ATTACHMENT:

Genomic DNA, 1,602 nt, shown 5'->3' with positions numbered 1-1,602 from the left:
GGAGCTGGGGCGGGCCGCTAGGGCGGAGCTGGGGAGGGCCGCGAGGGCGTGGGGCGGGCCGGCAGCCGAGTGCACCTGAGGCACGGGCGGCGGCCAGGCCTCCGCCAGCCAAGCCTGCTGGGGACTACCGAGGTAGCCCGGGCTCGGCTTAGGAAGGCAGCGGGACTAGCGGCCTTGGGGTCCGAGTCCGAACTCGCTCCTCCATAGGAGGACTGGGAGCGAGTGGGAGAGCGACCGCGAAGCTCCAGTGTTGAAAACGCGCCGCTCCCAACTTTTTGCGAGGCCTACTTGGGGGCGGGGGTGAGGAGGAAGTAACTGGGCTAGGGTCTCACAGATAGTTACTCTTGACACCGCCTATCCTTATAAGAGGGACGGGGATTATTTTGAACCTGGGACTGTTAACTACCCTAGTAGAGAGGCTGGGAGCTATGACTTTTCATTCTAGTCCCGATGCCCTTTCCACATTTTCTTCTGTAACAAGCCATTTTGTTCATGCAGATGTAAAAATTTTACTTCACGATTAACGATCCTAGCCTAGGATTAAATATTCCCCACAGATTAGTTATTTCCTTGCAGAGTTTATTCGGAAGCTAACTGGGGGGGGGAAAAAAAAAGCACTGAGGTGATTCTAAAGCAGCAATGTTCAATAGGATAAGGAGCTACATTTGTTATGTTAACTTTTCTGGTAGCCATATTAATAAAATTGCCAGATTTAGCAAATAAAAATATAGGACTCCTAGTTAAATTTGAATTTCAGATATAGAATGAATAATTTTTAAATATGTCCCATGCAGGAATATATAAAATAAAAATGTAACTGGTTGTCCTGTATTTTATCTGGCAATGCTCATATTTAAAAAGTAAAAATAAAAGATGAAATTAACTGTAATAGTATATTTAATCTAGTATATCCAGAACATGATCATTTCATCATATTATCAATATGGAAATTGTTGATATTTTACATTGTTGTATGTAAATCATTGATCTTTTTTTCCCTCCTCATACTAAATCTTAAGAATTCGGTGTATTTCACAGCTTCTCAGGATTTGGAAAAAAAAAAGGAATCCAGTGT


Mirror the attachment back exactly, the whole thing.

Genomic DNA, 1,602 nt, shown 5'->3' with positions numbered 1-1,602 from the left:
GGAGCTGGGGCGGGCCGCTAGGGCGGAGCTGGGGAGGGCCGCGAGGGCGTGGGGCGGGCCGGCAGCCGAGTGCACCTGAGGCACGGGCGGCGGCCAGGCCTCCGCCAGCCAAGCCTGCTGGGGACTACCGAGGTAGCCCGGGCTCGGCTTAGGAAGGCAGCGGGACTAGCGGCCTTGGGGTCCGAGTCCGAACTCGCTCCTCCATAGGAGGACTGGGAGCGAGTGGGAGAGCGACCGCGAAGCTCCAGTGTTGAAAACGCGCCGCTCCCAACTTTTTGCGAGGCCTACTTGGGGGCGGGGGTGAGGAGGAAGTAACTGGGCTAGGGTCTCACAGATAGTTACTCTTGACACCGCCTATCCTTATAAGAGGGACGGGGATTATTTTGAACCTGGGACTGTTAACTACCCTAGTAGAGAGGCTGGGAGCTATGACTTTTCATTCTAGTCCCGATGCCCTTTCCACATTTTCTTCTGTAACAAGCCATTTTGTTCATGCAGATGTAAAAATTTTACTTCACGATTAACGATCCTAGCCTAGGATTAAATATTCCCCACAGATTAGTTATTTCCTTGCAGAGTTTATTCGGAAGCTAACTGGGGGGGGGAAAAAAAAAGCACTGAGGTGATTCTAAAGCAGCAATGTTCAATAGGATAAGGAGCTACATTTGTTATGTTAACTTTTCTGGTAGCCATATTAATAAAATTGCCAGATTTAGCAAATAAAAATATAGGACTCCTAGTTAAATTTGAATTTCAGATATAGAATGAATAATTTTTAAATATGTCCCATGCAGGAATATATAAAATAAAAATGTAACTGGTTGTCCTGTATTTTATCTGGCAATGCTCATATTTAAAAAGTAAAAATAAAAGATGAAATTAACTGTAATAGTATATTTAATCTAGTATATCCAGAACATGATCATTTCATCATATTATCAATATGGAAATTGTTGATATTTTACATTGTTGTATGTAAATCATTGATCTTTTTTTCCCTCCTCATACTAAATCTTAAGAATTCGGTGTATTTCACAGCTTCTCAGGATTTGGAAAAAAAAAAGGAATCCAGTGT